household income
in Northeast
WASHINGTON - Parents in the
Northeast must spend more household
income to send their children to in-state
public colleges and universities than
parents elsewhere, a federal study says.
"As a percentage of househo*
income, tuition has doubled over the
last 15 years," Sen. Carol Moseley-
Braun said yesterday in releasing a
study she requested from the General
Accounting Office, the investigative
arm of Congress.
"Access to higher education is get-
ting more and more out of reach for
working and middle-class Americans,'
the Illinois Democrat said.


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* 1002 PONTIAC TR. U

Seven North
Koreans dead;
troops look for more
SEOUL, South Korea - With
trained dogs, night-vision goggles and
sophisticated tracking equipment, thou-
sands of South Korean troops prowled
the heavily forested eastern mountains
yesterday in search of North Korean
They found seven. All were shot and
killed in three separate shoot-outs, the
Defense Ministry reported.
That brought to 18 the number of
intruders killed since a North Korean
submarine was found stranded off
Kangnung on South Korea's east coast
early Wednesday. One other North
Korean was captured, and at least one
more was believed hiding in rugged ter-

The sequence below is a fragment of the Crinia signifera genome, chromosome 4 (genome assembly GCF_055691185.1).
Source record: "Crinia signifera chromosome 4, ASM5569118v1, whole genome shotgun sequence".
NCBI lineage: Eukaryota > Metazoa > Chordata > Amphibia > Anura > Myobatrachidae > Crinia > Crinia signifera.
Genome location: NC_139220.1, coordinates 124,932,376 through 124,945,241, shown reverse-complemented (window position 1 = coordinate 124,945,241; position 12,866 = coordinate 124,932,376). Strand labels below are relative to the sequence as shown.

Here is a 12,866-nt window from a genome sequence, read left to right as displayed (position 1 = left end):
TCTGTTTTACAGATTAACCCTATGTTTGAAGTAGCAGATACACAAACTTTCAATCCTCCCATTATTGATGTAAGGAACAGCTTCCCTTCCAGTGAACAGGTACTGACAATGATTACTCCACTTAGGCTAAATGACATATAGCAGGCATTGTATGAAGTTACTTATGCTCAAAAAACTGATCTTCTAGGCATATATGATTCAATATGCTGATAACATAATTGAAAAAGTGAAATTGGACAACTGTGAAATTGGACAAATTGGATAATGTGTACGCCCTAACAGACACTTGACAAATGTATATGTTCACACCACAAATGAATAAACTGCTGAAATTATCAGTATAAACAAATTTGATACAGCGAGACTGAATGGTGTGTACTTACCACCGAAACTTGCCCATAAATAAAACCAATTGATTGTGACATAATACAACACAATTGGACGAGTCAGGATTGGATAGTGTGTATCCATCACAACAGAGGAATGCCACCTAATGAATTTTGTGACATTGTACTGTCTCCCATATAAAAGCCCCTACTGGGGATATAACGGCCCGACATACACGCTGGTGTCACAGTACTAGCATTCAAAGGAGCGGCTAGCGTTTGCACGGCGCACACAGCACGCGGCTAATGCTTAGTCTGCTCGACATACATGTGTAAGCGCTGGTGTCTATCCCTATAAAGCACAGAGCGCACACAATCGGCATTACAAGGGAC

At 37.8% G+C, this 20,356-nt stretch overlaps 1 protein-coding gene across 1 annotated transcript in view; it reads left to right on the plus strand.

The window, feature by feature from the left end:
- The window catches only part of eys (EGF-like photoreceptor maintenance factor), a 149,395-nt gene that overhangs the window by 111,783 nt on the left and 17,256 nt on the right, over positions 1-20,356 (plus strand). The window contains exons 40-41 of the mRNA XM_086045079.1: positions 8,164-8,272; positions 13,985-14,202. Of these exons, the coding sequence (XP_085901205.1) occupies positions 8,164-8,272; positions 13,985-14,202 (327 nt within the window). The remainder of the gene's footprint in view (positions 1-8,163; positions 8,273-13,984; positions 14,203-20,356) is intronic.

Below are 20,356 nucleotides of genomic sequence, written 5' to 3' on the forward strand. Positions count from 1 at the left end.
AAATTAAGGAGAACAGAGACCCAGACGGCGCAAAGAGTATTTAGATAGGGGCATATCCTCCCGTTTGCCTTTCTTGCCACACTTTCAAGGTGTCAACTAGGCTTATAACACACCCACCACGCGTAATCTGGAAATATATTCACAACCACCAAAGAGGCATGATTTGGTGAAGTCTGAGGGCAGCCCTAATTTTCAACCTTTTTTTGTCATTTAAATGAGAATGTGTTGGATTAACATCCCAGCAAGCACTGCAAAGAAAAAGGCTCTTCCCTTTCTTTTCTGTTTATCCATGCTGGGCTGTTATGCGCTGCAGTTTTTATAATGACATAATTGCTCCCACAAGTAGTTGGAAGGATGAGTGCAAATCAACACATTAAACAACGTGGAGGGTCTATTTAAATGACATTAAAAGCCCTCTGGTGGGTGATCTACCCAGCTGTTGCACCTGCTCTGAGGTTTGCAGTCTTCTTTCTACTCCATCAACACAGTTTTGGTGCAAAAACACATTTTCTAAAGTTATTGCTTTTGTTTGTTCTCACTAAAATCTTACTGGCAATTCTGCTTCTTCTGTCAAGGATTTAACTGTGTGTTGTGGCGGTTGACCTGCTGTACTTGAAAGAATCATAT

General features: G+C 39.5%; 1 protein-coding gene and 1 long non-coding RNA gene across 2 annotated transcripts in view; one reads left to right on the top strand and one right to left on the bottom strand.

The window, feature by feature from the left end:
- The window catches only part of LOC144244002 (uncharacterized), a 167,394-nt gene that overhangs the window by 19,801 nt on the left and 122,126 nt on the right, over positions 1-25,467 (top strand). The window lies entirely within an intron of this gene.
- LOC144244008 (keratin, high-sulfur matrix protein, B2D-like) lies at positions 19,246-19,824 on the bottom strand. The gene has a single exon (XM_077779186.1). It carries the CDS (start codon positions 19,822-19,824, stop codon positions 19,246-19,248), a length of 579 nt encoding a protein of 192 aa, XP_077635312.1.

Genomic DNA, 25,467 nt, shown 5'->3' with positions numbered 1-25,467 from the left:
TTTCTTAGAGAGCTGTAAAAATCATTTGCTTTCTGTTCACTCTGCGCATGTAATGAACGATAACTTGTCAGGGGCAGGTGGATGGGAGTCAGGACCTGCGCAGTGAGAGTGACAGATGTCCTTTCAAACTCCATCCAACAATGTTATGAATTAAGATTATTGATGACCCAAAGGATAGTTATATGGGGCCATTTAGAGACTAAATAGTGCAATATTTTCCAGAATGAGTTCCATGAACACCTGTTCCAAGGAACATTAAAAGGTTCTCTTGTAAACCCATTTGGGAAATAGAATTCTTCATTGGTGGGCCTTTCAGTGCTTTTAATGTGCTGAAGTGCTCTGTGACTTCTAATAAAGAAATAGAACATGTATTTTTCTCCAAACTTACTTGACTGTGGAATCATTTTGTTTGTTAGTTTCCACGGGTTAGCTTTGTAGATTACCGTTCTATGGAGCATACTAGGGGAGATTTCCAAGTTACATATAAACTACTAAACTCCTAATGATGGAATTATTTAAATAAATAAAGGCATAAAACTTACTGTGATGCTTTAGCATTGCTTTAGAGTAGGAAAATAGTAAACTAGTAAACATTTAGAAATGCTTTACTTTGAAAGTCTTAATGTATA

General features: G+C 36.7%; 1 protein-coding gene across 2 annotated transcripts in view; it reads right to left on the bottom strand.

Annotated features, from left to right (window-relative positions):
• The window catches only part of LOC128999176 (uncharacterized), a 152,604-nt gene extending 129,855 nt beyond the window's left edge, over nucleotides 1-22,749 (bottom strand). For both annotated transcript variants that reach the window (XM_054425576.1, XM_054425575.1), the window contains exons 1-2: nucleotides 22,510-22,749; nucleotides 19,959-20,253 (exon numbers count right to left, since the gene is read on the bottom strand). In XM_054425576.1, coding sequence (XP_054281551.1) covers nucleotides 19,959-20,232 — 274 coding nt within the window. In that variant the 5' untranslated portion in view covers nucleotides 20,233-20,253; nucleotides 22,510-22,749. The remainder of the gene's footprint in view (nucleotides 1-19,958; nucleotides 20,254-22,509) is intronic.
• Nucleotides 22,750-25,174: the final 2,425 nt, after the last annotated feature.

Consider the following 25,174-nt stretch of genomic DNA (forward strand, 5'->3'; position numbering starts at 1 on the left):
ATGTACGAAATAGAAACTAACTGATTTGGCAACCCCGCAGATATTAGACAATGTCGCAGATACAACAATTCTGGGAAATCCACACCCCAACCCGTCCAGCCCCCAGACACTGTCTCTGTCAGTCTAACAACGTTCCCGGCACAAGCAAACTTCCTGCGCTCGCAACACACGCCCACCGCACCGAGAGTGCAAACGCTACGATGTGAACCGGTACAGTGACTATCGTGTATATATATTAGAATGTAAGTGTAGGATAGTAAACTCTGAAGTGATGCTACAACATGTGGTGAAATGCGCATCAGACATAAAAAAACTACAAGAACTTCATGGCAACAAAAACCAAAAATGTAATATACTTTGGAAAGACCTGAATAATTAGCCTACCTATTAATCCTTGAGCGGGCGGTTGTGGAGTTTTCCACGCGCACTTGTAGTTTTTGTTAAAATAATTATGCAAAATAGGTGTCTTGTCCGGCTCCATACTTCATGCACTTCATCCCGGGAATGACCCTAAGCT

The infiltration has heightened South
Korean fears that despite North Korea's
deepening economic woes and recent
gestures of openness, it still has not
abandoned its goal of communizing the
pro-Western South by force.
North Korea has not commented on


the latest incursion, the 14th reported
since 1990. Nor has it ever acknowl-
edged past infiltrations. It also refused
to receive a protest letter yesterday
from the American-led U.N. Commar
which oversees the fragile cease-fire
from the 1950-53 Korean War.
Closing karoke bars
may save marriages
KUALA LUMPUR, Malaysia - In
an effort to promote marital harmony,
karaoke bars in Malaysia's Selangor
state have been ordered to close at
p.m. so husbands will return home ear-
lier to their wives.
"Surely wives do not want their hus-
bands singing in karaoke lounges until
the wee hours of the morning. It invites
quarrel," Selangor Chief Minister
Muhammad told reporters Wednesday
in Shah Alam, the capital of Selangor.
The curfew will remain in place as
long the state "is responsible for avoid-
ing confrontations in the bedrooms,"
- Compiled from Daily wire reports.

Q 0 O


Christian Reformed Campus Ministry
1236 Washtenaw Ct. 668-7421
Geddes at Washtenaw
(one block south of CCRB)
10a.m.-Sunday Morning Worship
9-10:15p.m.-Student Gathering:
provocactive discussion, fun, food
Rev. Don Postema, Pastor
Ms. Kyla Ebels
Assistant for Student Ministry
3301 Creek Dr. 971-9777
Sunday: 9:30 am. English,
11 a.m. & 7:30 p.m. Korean
801 S.Forest (at Hill St.) 668-7622
SUNDAY: Worship at 10 a.m.
WED.: Evening Prayer-7 Choir-7:30
THURS.: Issues of Faith Group-7:00
John Rollefson & Meg Drum
Campus Ministers
Contemporary worship services at
9:00 am and 12 noon on Sundays.
Bible study for students at 10:30
am. 2580 Packard Road 971-0773
small-groupBible studies and
student activities weekly.
(Anglican Communion)
306 N. Division 663-0518
(2 blocks north and 1 block west
of intersection of Huron and State)
SUNDAY: Eucharists-8am and 10am
Adult Education-9am